Overripe mangoes can make you sick if they’ve started fermenting or souring before you eat them. Likewise, your stomach may not take to the overripe mango even if it hasn’t started rotting yet.
So, it’s best to eat a mango when it’s ripening or appropriately ripe. When it starts getting overripe, it’s best to use the mango for cooking or throw it away altogether.
Is It Okay to Eat an Overripe Mango?
You can eat an overripe mango if it isn’t spoiled. Mangos, when overripe, are extra soft, which allows easy mold growth. Plus, the overripe mango might have started brewing some acids which may not agree with your stomach, causing problems.
However, some people don’t have any issues eating overripe mangoes. Personally, I avoid them only because I like my mangoes firm, which overripe mangoes aren’t.
Finally, you should be able to tell the difference between an overripe mango and a spoiling mango. Otherwise, you might bite into a bad mango, thinking it’s merely past the prime ripening stage.
So, be careful when eating one.
How to Tell an Overripe Mango?
An overripe mango shows little or big dark spots on its already yellow surface, might start growing mold, and give off some alcoholic smell.
Here’s a more comprehensive outlook on the signs to expect from an overripe mango that hasn’t started rotting yet:
- Yellow skin. Mangoes usually ripen by turning from a deep green hue to light green, then progressing into yellow.
- Black spots. Some overripe mangoes may start showing dark spots on the skin. When that happens, you might want to throw the whole mango out.
- Squishy insides. It’s possible to press into an overripe mango as it has squishy insides. Loss of firmness can also signify mangoes going bad, so be careful to know which.
- Sweeter than usual. You’ll only find this out after biting into the mango, but it’ll be sweeter than normal. For some, that’s enough reason to let the fruit go overripe before trying it.
- Sweet, fruity smell. It’s almost like the mango is calling you for a final chance to eat it before it goes bad.
There may be other telltale signs of overripe mango, but these will get you started faster.
Can You Get Food Poisoning From a Mango?
You can get food poisoning from a mango if it has mold growth or when the mango skin gets contaminated with Salmonella (Bacteria). This is why you should eat mangoes when they are ripe, avoid storing them in conditions where mold can grow on them, and wash your mangoes before eating.
Likewise, a perfectly okay overripe mango may cause food poisoning to others who don’t have the stomach for it – all pun intended.
Someone like me has a sensitive stomach to certain fruits, so I don’t gamble with overripe mangoes. If you’re like me, ripen your mangoes correctly and eat them on time. Fortunately, I enjoy some leeway and can eat slightly unripe mango, as I love the firmness at that stage.
What to Do With an Overripe Mango?
Some people enjoy mango when it’s overripe for its fresh, fruity smell and sweeter taste. For others, it’s because the mango is now softer, which is just how they like it.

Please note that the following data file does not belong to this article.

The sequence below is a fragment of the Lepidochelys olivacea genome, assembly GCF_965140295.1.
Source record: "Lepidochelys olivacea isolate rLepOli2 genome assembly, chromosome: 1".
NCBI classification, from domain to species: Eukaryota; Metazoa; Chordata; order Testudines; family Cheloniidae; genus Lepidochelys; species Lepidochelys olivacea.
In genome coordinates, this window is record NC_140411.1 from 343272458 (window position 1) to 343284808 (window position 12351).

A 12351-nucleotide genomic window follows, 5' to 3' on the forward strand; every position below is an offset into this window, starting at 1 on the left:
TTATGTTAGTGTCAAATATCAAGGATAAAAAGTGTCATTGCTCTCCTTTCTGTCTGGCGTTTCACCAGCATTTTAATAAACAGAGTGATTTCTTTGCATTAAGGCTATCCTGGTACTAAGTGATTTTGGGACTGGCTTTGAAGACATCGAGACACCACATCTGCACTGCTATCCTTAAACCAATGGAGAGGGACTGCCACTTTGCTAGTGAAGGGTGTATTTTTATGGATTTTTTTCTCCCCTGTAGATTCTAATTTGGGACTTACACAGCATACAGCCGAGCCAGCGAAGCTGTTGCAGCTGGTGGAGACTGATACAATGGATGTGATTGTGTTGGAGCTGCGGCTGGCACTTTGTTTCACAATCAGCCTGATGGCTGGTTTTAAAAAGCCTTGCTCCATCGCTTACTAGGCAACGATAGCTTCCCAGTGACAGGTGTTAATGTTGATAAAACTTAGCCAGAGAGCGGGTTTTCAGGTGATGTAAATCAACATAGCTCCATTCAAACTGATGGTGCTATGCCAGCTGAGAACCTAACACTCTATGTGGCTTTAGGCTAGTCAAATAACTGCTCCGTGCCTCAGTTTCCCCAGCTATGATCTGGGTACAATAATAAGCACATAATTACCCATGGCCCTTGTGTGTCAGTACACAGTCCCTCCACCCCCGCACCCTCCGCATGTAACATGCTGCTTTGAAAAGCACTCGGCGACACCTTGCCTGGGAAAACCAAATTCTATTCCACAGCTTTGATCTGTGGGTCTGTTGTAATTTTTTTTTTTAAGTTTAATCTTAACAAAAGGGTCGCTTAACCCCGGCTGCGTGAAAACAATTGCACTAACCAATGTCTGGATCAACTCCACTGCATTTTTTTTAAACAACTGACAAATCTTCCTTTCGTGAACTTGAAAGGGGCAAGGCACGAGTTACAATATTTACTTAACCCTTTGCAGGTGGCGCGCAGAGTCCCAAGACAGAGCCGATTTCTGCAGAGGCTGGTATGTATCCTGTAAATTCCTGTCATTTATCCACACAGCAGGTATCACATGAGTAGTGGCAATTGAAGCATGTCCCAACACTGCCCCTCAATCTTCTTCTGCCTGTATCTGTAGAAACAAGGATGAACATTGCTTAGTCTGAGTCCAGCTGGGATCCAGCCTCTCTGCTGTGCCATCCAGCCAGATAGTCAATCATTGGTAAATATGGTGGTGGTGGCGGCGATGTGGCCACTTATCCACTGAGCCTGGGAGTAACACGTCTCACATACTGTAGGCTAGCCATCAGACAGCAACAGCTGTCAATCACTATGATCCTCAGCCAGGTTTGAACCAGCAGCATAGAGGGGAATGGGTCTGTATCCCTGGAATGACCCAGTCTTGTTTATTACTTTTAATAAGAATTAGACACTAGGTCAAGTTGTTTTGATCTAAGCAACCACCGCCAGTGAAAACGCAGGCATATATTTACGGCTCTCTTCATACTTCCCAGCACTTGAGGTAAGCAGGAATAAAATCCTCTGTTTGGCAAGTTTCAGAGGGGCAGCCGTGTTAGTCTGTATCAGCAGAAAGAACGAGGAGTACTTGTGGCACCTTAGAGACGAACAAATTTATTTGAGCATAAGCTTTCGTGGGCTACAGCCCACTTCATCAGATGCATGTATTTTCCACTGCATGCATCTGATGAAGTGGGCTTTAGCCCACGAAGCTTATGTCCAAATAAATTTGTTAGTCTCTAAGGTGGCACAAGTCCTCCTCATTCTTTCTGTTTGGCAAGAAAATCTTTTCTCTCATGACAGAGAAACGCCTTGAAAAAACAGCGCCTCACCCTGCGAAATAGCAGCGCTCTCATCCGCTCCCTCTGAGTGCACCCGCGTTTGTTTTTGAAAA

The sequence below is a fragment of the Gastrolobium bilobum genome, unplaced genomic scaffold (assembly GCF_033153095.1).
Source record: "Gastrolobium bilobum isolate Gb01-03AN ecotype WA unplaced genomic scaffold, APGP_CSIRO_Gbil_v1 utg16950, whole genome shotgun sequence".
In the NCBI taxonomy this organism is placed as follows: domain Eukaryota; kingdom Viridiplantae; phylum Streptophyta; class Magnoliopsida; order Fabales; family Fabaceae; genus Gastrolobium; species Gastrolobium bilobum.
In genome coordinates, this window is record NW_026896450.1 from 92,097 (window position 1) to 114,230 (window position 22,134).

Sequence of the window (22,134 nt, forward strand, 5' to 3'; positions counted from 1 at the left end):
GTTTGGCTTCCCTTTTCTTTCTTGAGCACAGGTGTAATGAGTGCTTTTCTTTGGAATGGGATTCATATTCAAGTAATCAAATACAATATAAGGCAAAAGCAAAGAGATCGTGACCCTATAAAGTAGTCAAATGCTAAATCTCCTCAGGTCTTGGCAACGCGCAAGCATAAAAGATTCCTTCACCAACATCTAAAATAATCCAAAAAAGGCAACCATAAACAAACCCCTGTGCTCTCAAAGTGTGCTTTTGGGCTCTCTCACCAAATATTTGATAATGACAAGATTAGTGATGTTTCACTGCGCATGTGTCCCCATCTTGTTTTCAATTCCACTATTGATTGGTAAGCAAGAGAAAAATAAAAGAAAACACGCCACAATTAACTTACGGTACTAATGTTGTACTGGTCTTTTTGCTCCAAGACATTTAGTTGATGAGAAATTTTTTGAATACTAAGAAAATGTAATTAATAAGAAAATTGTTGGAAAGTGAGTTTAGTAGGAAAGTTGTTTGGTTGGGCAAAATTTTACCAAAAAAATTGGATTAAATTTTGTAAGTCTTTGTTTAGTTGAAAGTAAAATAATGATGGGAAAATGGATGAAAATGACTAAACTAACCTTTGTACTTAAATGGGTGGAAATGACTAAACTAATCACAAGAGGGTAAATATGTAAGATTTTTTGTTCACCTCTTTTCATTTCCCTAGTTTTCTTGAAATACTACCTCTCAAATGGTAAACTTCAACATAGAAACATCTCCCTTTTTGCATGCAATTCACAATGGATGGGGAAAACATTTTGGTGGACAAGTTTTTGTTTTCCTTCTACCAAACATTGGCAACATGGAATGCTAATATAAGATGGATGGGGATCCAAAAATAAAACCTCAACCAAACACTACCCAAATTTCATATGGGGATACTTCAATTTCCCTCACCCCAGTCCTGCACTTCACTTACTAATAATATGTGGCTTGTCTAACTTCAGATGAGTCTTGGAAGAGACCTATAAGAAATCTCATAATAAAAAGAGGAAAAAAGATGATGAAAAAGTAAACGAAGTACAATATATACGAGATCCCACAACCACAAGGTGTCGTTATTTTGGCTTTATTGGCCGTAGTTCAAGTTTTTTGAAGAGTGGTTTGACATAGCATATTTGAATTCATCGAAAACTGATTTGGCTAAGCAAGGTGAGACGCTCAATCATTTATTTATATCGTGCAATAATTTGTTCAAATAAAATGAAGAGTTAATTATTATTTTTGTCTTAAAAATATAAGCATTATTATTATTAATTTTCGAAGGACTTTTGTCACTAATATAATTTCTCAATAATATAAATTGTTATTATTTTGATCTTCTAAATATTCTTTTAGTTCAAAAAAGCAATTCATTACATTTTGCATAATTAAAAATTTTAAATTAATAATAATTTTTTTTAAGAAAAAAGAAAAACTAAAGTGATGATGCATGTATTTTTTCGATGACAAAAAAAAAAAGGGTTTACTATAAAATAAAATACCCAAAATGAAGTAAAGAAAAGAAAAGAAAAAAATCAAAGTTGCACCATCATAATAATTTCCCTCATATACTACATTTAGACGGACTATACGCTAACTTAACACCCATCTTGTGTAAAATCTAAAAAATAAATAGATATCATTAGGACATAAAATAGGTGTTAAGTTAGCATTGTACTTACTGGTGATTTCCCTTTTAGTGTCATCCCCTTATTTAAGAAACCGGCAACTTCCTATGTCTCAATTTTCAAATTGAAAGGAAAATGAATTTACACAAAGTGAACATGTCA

However, there are a series of other things to do with an overripe mango besides outright eating it. Here are some:
- Make mango juice. It’s easier to squeeze softer mango into the juice at this overripe stage.
- Cook with the mango. If you have any old family recipes that require soft mango/mango puree, this is the time to whip it out.
- Eat it that way. Or, you can eat the mango if you’re sure your stomach isn’t sensitive to it. Also, check that it’s not spoiled yet.
- Make mango delicacies. Think mango bars, smoothies, and any other mango-based starter meal you love.
5 Reasons to Not Eat an Overripe Mango
Avoid overripe mangoes that have already started forming mold, have a lot of black spots on the yellow skin, show white patches of mold on the flesh, or have begun oozing liquid.
The pointers below detail the reasons I would avoid an overripe mango if I were you:
- Bad smell.
- Cuts and bruises on the flesh.
- Plenty of black spots.
- Whitish appearances on the flesh.
- Alcoholic smell (from internal fermentation).
Frequently Asked Questions
What Does an Overripe Mango Taste Like?
Overripe mangoes usually taste a bit sweeter than regular, properly ripened mangoes. However, it’s also more watery, and this new taste can be due to more of the juices being available to you than before.
However, once a mango starts to taste alcoholic (or smell the same), it’s starting to go bad and should be thrown away for the sake of your health.
Is It Okay to Eat Brown Mango?
Completely brown mango is not safe to eat as this is often a sign of the insides of the mango being bad. However, some parts of the mango may go brown from having been squashed/bruised during transportation. In that case, the rest of the mango can still be eaten while discarding the brown part.
Can Mangoes Be Poisonous?
Rotten mangoes can be poisonous as they begin to ferment when going bad, releasing gasses that are harmful to the stomach and may lead to food poisoning. Knowing that mangoes don’t compost fast and may release methane gas in landfills, it’s no surprise why sour mangoes are harmful and poisonous.
Why Does My Stomach Hurt After Eating Mango?
You may have a sensitive stomach to the mango fruit’s juices or may have eaten an unripe mango. Likewise, overripe mangoes don’t agree with some people’s stomachs and could cause a reaction.
Otherwise, you may have to reach out to a doctor to find out why you’re getting a stomach ache after eating a perfect mango.
Eat Your Mangoes Right
The best way to eat a mango is when it’s adequately ripened. While I mention my weird preference for just-ripening mangoes, not everyone has the stomach for that.
So, to be safe, get well-grown mangoes when they’re ripe, wash them properly and consume them before they go bad.